Saturday, February 19, 2005


"We must live differently in the world, according to these different assumptions: (1) that we could always remain in it; (2) that it is certain that we shall not remain here long, and uncertain if we shall remain here one hour. This last assumption is our condition." Recent events in Asia put an exclamation point on Blaise Pascal’s concluding sentence.

Few contrasts are more jarring than the juxtaposition of scenes from Indonesia and Sumatra with typical television fare in America. The absurdity of reportorial excitations over toppled trees or flooded streets is obvious when placed alongside the massive destruction caused by walls of ocean water that traveled hundreds of miles to unleash their fury. Next to this awesome display, the breathless promos hyping "The Amazing Race" or "Desperate Housewives" are embarrassing.

Indeed, most of our everyday concerns are ruthlessly exposed as trivial diversions when viewed through the lens of an event that ripped the life from thousands of human beings and is draining the vital force out of thousands of survivors.

Tragedies, whether manmade or natural, have the bitterly redeeming virtue of focusing our attention on what is important--if we choose to pay attention. But for most of us, so much of our time is consumed with petty activities that we are tempted to reimmerse ourselves, as soon as possible, into concerns that could only be justified if our lives lasted forever.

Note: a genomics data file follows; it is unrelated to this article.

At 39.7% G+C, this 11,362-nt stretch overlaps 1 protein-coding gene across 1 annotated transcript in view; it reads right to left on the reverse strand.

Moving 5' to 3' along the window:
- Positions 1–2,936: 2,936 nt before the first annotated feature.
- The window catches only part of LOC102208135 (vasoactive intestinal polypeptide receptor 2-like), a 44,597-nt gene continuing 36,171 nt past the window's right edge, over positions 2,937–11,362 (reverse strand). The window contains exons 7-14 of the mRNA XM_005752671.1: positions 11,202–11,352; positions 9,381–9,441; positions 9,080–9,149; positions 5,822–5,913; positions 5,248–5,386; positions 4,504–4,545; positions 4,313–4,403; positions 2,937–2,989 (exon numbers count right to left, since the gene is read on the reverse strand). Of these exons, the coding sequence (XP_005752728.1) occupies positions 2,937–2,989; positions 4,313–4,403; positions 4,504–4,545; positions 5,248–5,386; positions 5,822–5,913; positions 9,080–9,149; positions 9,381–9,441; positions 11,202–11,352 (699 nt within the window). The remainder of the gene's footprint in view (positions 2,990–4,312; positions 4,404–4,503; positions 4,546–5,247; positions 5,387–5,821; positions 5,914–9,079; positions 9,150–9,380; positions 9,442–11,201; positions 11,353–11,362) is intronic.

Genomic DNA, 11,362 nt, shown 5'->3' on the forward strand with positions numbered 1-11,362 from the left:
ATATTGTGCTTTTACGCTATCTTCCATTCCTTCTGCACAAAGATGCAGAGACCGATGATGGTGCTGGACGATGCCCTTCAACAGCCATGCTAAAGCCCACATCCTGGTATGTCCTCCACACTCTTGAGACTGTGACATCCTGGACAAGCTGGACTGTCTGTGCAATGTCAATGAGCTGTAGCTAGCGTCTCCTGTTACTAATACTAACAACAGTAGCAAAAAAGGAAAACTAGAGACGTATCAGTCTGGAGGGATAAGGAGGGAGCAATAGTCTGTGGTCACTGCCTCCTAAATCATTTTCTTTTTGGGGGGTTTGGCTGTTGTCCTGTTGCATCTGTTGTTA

One way to deflect attention from what stands grimly before us is to smother the event in political or ecological quibbles: Did the Bush Administration miss an opportunity to show its concern for victims of the tragedy? Has America’s response to the disaster been stingy? Has Western consumption of shrimp and the lure of luxury vacation spots led to the destruction of lagoons that might have buffered populated areas from deadly waves?

Such questions are sophisticated ways to avoid the obvious. They are reminiscent of Ivan Ilych’s focus on the terms a medical specialist used to describe his worsening condition--"vermiform appendix" or "floating kidney." What Tolstoy’s self-absorbed character finally came to realize, amid constant pain, was that Death was starring him in the face.

By all means, let us aid those who suffer and set up warning devices and study ecological patterns that might mitigate future disasters. But let us not lie to ourselves about the larger truth revealed by this event. Our lives are short, fragile, and uncertain. No government can guarantee even seventy healthy years. We ought, therefore, to live in a way that acknowledges these facts--not fritter away our hours mired in sleaze, partisanship, and mindless consumption.

To do justice and to love kindness and to walk humbly with God are the bare essentials set forth in the Old Testament book of Micah. It is a trinity whose actualization rests in large part on the realization that Asia’s mourning is also our own.

Of Gerasim, the servant who served Ivan so cheerfully in his last days, his master said, "How easily and well you do it all." To these comments the strong peasant replied, "We shall all of us die, so why should I grudge a little trouble?" The tawdry popular cultures of America and Europe cannot survive an insight of that magnitude.

Thursday, February 17, 2005